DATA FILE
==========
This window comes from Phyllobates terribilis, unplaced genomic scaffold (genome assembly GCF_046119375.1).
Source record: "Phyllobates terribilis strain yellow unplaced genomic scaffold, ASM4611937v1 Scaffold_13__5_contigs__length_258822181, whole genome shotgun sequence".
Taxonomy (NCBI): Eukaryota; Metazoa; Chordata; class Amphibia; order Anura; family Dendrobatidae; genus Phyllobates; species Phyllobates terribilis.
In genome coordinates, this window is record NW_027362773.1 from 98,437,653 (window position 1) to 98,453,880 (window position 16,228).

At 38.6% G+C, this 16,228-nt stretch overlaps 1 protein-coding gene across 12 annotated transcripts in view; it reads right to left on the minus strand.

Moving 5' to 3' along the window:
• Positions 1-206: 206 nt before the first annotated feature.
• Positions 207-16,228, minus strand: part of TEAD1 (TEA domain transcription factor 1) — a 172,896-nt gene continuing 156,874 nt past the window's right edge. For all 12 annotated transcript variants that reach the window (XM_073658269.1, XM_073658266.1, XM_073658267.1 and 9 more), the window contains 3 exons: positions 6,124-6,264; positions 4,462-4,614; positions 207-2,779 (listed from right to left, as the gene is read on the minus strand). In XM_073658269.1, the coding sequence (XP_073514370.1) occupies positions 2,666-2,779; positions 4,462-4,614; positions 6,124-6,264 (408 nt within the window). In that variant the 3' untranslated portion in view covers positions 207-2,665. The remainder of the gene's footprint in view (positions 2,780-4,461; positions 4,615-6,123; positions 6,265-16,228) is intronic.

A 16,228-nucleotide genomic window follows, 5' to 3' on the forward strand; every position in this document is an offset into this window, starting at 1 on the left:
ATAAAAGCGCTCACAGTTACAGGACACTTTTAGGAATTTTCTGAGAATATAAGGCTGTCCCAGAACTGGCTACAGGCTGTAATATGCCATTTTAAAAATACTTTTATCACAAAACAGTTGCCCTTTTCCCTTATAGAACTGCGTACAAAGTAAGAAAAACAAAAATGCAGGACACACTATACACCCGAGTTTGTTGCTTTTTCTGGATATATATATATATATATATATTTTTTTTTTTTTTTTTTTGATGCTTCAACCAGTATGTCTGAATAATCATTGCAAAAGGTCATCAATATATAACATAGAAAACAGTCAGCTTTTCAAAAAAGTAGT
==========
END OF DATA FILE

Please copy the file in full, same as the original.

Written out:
This window comes from Phyllobates terribilis, unplaced genomic scaffold (genome assembly GCF_046119375.1).
Source record: "Phyllobates terribilis strain yellow unplaced genomic scaffold, ASM4611937v1 Scaffold_13__5_contigs__length_258822181, whole genome shotgun sequence".
Taxonomy (NCBI): Eukaryota; Metazoa; Chordata; class Amphibia; order Anura; family Dendrobatidae; genus Phyllobates; species Phyllobates terribilis.
In genome coordinates, this window is record NW_027362773.1 from 98,437,653 (window position 1) to 98,453,880 (window position 16,228).

At 38.6% G+C, this 16,228-nt stretch overlaps 1 protein-coding gene across 12 annotated transcripts in view; it reads right to left on the minus strand.

Moving 5' to 3' along the window:
• Positions 1-206: 206 nt before the first annotated feature.
• Positions 207-16,228, minus strand: part of TEAD1 (TEA domain transcription factor 1) — a 172,896-nt gene continuing 156,874 nt past the window's right edge. For all 12 annotated transcript variants that reach the window (XM_073658269.1, XM_073658266.1, XM_073658267.1 and 9 more), the window contains 3 exons: positions 6,124-6,264; positions 4,462-4,614; positions 207-2,779 (listed from right to left, as the gene is read on the minus strand). In XM_073658269.1, the coding sequence (XP_073514370.1) occupies positions 2,666-2,779; positions 4,462-4,614; positions 6,124-6,264 (408 nt within the window). In that variant the 3' untranslated portion in view covers positions 207-2,665. The remainder of the gene's footprint in view (positions 2,780-4,461; positions 4,615-6,123; positions 6,265-16,228) is intronic.

A 16,228-nucleotide genomic window follows, 5' to 3' on the forward strand; every position in this document is an offset into this window, starting at 1 on the left:
ATAAAAGCGCTCACAGTTACAGGACACTTTTAGGAATTTTCTGAGAATATAAGGCTGTCCCAGAACTGGCTACAGGCTGTAATATGCCATTTTAAAAATACTTTTATCACAAAACAGTTGCCCTTTTCCCTTATAGAACTGCGTACAAAGTAAGAAAAACAAAAATGCAGGACACACTATACACCCGAGTTTGTTGCTTTTTCTGGATATATATATATATATATATATTTTTTTTTTTTTTTTTTTGATGCTTCAACCAGTATGTCTGAATAATCATTGCAAAAGGTCATCAATATATAACATAGAAAACAGTCAGCTTTTCAAAAAAGTAGT